By Will Gillingham
It’s October. The clouds amassed over London don’t seem to be going anywhere. In fact, if anything, they’re thickening up. It only seems to rain when you step outside, optimistically wearing canvas shoes with your umbrella still hanging on the peg in the hall. The reds and oranges of early autumn have become well-trodden mush, and people have flocked to the Tube in such inconsiderate numbers that you can no longer turn the page of your sodden Metro for fear of slopping the text against three separate passengers’ coats. Misery incarnate, isn’t it? Well, while we’re here, we may as well go the whole hog.
Online retail isn’t having a brilliant time. Sales are sliding like a glacier (slowly and resolutely), and if you were to assemble all the retail headlines this year into a patchwork collage, you could probably name the piece ‘melancholia’ and win some sort of reflective art prize: both December 2018 and July 2019 reported the worst sales growth of their respective months ever; the Electricals sector has been in decline since December; in August, the Home & Garden sector trudged to its worst result since 2015.
Retail is the limbo game at the party which nobody wants to play anymore, but for some reason the bar keeps getting moved down. Can it go lower? Is there a lowest it can reach? A veritable nadir? Are we, in the final stages of 2019, on the cusp of bottoming out? There is a light flickering in the gloom which could be a healthy peak period. Or it could just be an angler fish, ready to swallow what chance remains for a comeback in 2019 and seal the year as one to forget. We approached experts in our community for their insight on the close of the year – here’s what they had to say.
The Bad News
From twenty years’ worth of data-tracking, IMRG has identified a trend which spells trouble for this year’s peak period: the first ten months of the year tend to foreshadow the final two. In other words, peak doesn’t operate independently of the climate. Shoppers aren’t suddenly instilled with carefree festive cheer as soon as November comes along, ready to pull on their purse-strings – instead, the frugality is more than likely to continue, despite the widespread discounting.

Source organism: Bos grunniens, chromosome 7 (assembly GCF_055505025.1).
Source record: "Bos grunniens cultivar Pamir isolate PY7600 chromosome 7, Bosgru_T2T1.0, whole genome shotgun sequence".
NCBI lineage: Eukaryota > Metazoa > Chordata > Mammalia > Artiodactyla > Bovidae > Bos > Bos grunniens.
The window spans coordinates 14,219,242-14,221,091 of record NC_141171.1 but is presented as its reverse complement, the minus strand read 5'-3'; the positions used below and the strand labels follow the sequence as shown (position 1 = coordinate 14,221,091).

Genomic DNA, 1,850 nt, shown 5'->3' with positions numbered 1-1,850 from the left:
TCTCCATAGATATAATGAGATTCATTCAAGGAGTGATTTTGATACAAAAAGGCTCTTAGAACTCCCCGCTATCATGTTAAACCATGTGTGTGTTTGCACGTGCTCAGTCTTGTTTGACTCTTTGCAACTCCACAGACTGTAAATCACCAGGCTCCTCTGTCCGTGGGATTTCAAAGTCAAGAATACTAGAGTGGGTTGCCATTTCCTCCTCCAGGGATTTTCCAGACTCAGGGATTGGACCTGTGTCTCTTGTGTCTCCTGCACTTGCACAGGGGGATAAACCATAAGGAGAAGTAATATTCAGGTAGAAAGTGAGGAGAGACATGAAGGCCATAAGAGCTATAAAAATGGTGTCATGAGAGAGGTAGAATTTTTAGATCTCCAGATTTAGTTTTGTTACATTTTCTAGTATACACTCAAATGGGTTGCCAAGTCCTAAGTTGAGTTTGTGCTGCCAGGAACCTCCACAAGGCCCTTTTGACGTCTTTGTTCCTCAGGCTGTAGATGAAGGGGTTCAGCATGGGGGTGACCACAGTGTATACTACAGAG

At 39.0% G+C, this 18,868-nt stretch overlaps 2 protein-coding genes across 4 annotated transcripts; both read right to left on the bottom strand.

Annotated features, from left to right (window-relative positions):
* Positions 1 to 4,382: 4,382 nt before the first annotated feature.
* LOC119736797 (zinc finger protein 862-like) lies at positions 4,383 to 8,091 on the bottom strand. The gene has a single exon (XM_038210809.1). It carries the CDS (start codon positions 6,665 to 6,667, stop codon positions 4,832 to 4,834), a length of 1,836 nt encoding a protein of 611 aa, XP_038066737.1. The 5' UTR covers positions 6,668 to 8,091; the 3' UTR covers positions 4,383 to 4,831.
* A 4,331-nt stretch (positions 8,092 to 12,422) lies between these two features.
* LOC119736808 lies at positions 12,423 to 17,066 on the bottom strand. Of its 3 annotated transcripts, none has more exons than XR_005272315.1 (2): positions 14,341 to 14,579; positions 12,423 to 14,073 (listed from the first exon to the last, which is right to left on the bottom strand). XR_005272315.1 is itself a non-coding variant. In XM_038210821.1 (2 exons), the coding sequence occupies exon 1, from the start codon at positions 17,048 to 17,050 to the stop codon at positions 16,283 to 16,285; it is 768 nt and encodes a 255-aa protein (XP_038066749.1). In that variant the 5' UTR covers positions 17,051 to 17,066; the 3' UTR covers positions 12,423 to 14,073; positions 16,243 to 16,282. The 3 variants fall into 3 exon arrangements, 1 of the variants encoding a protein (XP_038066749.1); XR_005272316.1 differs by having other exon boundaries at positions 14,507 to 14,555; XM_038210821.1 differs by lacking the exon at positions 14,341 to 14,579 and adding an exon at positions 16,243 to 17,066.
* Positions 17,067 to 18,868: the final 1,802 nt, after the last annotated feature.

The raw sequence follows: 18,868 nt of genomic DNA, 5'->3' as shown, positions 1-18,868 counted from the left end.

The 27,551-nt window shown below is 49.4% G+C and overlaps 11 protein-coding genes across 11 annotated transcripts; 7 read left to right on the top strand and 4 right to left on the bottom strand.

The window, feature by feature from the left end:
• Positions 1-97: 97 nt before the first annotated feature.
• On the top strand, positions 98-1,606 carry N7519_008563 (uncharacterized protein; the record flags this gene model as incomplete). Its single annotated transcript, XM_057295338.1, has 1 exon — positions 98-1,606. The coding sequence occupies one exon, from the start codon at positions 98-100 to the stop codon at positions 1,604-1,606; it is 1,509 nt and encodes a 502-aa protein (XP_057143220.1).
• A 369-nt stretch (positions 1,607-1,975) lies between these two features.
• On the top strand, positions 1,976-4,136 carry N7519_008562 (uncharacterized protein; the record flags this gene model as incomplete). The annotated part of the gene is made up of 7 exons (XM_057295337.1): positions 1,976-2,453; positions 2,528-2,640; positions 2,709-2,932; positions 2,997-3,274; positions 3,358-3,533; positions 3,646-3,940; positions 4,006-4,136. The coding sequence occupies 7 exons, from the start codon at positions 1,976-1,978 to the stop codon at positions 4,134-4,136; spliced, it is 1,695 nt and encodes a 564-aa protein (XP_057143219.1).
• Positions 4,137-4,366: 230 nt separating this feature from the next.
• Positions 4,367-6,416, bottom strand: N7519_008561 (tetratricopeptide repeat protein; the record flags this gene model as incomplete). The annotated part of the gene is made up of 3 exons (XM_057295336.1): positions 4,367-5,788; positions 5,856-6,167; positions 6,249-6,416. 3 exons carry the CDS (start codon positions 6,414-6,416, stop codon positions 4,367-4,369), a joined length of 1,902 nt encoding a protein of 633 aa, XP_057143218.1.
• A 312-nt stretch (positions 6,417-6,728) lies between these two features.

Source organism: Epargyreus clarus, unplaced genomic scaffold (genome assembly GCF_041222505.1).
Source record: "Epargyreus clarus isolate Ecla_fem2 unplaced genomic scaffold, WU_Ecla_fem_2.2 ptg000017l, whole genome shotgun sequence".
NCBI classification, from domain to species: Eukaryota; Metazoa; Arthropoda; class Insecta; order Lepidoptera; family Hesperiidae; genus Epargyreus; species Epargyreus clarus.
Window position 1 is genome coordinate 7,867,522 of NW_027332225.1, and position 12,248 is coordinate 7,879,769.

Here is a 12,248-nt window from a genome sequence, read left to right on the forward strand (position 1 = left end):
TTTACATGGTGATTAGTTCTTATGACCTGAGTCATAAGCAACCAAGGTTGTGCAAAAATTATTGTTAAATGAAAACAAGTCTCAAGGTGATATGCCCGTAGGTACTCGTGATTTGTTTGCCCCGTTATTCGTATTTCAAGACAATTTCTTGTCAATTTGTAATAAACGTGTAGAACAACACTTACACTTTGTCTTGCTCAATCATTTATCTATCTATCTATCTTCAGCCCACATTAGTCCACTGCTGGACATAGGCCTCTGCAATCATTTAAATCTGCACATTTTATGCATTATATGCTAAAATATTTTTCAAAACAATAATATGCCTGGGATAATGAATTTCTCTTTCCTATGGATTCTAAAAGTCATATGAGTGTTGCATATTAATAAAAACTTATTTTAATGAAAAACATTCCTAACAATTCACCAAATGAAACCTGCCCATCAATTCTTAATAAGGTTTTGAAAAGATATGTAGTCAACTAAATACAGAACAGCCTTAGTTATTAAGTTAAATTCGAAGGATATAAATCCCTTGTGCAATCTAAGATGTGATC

This is supported by Paul Durkin, Director of Home & eFulfilment, Wincanton, who notes that on the eve of November, confidence among UK households has fallen to a 3-month low.
Durkin: ‘Recent findings show confidence among UK households has fallen to its lowest in three months, according to the latest IHS Markit household finance index, and show British households have grown more cautious in their appetite to make major purchases, while concerns over Brexit and a possible recession also make households increasingly pessimistic. The competitive landscape has never been more ferocious across all Sectors and those players without a clear differentiated offer, loyal customer base and agile supply chain will continue to suffer. We are seeing a greater focus on inventory efficiency (depth and breadth) and increasing acceptance of collaboration models sharing Fleet, Property and People to improve cost to serve and customer proposition.’
Courtney Wylie, VP of Product & Marketing, Mention Me, agrees, showing that the British population have fallen out of love with brands and marketing: ‘Global consumers increasingly distrust brands and marketing as highlighted in Edelman’s 2019 Brand Trust Survey, and, coupled with Brexit, this will no doubt have a knock on effect on consumer shopping habits, and the impact may well be felt this Christmas.’
In short, this year’s peak period isn’t expected to be a strong one in terms of sales growth, and December 2019 may well succeed last year’s as the worst on record.
However, every cloud has a silver lining, and while the one hovering over this year’s peak is dense and unforgiving, what it could mean for retailers as we head into 2020 is a far brighter prospect.
The Good News
There is still going to be a whole lot of buying occurring across the peak period. Not only that, but more than half of those doing the buying won’t ever have shopped with that brand before. What this means is that peak this year, while likely being unremarkable in terms of growth, could be exceptionally rewarding in terms of being a loyalty mechanism.
This is argued by Mike Harris, International Vice President and General Manager at Bluecore: ‘This Christmas season may well be a low point, but retailers can take action to avoid falling victim to this trend. It all comes down to the ability to gather insights from customer data and take action accordingly. The retailers who can do that will be well-positioned to re-engage first-time festive buyers after the peak season ends and skyrocket growth heading into the new year.